We won’t intervene in ‘standing man’ protest, unless it breaks public order: Turkish minister
ISTANBUL / ANKARA
'We don’t intervene in any protest that does not break public order or affect life in general,' Interior Minister Muammer Güler said. DHA PhotoInterior Minister Muammer Güler has said the disobedience protest launched by a “standing man” in Istanbul’s Taksim Square will not be subject to an intervention unless it constitutes a menace against public order.
“We don’t intervene in any protest that does not break public order or affect life in general,” Güler said.
“If it doesn’t turn into an act of violence, does not break public order, or does not limit other people’s freedom, everyone has such a right [to stage a protest],” he added.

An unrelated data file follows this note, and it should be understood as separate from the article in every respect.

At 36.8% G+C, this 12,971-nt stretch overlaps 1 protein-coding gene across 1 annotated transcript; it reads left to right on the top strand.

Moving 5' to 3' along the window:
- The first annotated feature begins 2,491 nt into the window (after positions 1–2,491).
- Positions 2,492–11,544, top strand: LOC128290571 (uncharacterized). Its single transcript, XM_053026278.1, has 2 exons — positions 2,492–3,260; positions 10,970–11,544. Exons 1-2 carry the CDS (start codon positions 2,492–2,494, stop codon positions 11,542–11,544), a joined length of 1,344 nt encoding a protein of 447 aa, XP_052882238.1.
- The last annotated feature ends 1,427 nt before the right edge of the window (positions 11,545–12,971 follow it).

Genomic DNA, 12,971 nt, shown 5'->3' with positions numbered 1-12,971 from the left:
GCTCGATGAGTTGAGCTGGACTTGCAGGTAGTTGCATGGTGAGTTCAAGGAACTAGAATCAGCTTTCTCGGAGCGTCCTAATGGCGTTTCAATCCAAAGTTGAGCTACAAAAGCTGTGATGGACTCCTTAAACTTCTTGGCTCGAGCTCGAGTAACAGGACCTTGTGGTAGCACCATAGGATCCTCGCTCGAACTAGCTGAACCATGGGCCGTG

Güler stressed that this protest should not affect the traffic, and excluded the legitimacy of ongoing protests in Ankara’s Kızılay district that continue from morning till night. “These are all about public order,” he said.
Standing is not a crime: Bar Association head
Meanwhile, the Union of Turkish Bar Associations head Metin Feyzioğlu also clarified that the standing man’s act was not a crime according to the Turkish Criminal code.
Though the detention of a person standing still on a pavement would have a provision in the Turkish Criminal Code, the policeman would at least be guilty of “malpractice” or “restricting freedom.”
“If a person does not block traffic and does not break public order, he can stand. The police cannot intervene,” Feyzioğlu said.
“‘Standing’ does not constitute a crime by any means,” he said, adding that there was no stance more democratic than this. “Humanity cannot find a more democratic type of protest,” he said.